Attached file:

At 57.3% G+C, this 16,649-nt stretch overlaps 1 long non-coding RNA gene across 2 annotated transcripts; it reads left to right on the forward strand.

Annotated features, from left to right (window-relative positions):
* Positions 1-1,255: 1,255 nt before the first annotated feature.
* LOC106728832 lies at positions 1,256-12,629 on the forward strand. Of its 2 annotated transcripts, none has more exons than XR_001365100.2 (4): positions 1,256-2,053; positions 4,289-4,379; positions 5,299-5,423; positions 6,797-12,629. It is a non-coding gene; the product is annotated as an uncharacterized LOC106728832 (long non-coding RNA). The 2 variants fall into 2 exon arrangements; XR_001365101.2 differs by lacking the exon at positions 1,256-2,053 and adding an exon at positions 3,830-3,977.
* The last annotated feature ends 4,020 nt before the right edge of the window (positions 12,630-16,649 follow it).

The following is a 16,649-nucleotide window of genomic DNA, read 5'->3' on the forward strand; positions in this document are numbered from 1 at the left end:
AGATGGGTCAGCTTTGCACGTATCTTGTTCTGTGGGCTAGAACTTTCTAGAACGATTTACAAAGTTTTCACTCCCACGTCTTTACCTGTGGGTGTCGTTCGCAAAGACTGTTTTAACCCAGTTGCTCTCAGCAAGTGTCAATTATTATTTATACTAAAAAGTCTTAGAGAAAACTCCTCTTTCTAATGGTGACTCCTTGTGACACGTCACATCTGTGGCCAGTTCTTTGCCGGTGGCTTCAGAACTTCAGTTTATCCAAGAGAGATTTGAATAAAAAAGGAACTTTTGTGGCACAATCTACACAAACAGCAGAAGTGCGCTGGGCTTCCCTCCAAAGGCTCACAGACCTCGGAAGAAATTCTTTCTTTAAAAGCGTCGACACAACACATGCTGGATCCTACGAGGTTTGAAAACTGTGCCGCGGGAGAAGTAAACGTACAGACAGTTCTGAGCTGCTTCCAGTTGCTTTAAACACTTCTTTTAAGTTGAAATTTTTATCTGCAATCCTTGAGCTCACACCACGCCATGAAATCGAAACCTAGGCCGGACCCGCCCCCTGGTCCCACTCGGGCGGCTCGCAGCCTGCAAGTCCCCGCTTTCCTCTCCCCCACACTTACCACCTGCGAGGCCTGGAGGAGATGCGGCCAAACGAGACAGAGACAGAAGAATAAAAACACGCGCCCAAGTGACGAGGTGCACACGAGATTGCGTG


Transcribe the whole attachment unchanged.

At 57.3% G+C, this 16,649-nt stretch overlaps 1 long non-coding RNA gene across 2 annotated transcripts; it reads left to right on the forward strand.

Annotated features, from left to right (window-relative positions):
* Positions 1-1,255: 1,255 nt before the first annotated feature.
* LOC106728832 lies at positions 1,256-12,629 on the forward strand. Of its 2 annotated transcripts, none has more exons than XR_001365100.2 (4): positions 1,256-2,053; positions 4,289-4,379; positions 5,299-5,423; positions 6,797-12,629. It is a non-coding gene; the product is annotated as an uncharacterized LOC106728832 (long non-coding RNA). The 2 variants fall into 2 exon arrangements; XR_001365101.2 differs by lacking the exon at positions 1,256-2,053 and adding an exon at positions 3,830-3,977.
* The last annotated feature ends 4,020 nt before the right edge of the window (positions 12,630-16,649 follow it).

The following is a 16,649-nucleotide window of genomic DNA, read 5'->3' on the forward strand; positions in this document are numbered from 1 at the left end:
AGATGGGTCAGCTTTGCACGTATCTTGTTCTGTGGGCTAGAACTTTCTAGAACGATTTACAAAGTTTTCACTCCCACGTCTTTACCTGTGGGTGTCGTTCGCAAAGACTGTTTTAACCCAGTTGCTCTCAGCAAGTGTCAATTATTATTTATACTAAAAAGTCTTAGAGAAAACTCCTCTTTCTAATGGTGACTCCTTGTGACACGTCACATCTGTGGCCAGTTCTTTGCCGGTGGCTTCAGAACTTCAGTTTATCCAAGAGAGATTTGAATAAAAAAGGAACTTTTGTGGCACAATCTACACAAACAGCAGAAGTGCGCTGGGCTTCCCTCCAAAGGCTCACAGACCTCGGAAGAAATTCTTTCTTTAAAAGCGTCGACACAACACATGCTGGATCCTACGAGGTTTGAAAACTGTGCCGCGGGAGAAGTAAACGTACAGACAGTTCTGAGCTGCTTCCAGTTGCTTTAAACACTTCTTTTAAGTTGAAATTTTTATCTGCAATCCTTGAGCTCACACCACGCCATGAAATCGAAACCTAGGCCGGACCCGCCCCCTGGTCCCACTCGGGCGGCTCGCAGCCTGCAAGTCCCCGCTTTCCTCTCCCCCACACTTACCACCTGCGAGGCCTGGAGGAGATGCGGCCAAACGAGACAGAGACAGAAGAATAAAAACACGCGCCCAAGTGACGAGGTGCACACGAGATTGCGTG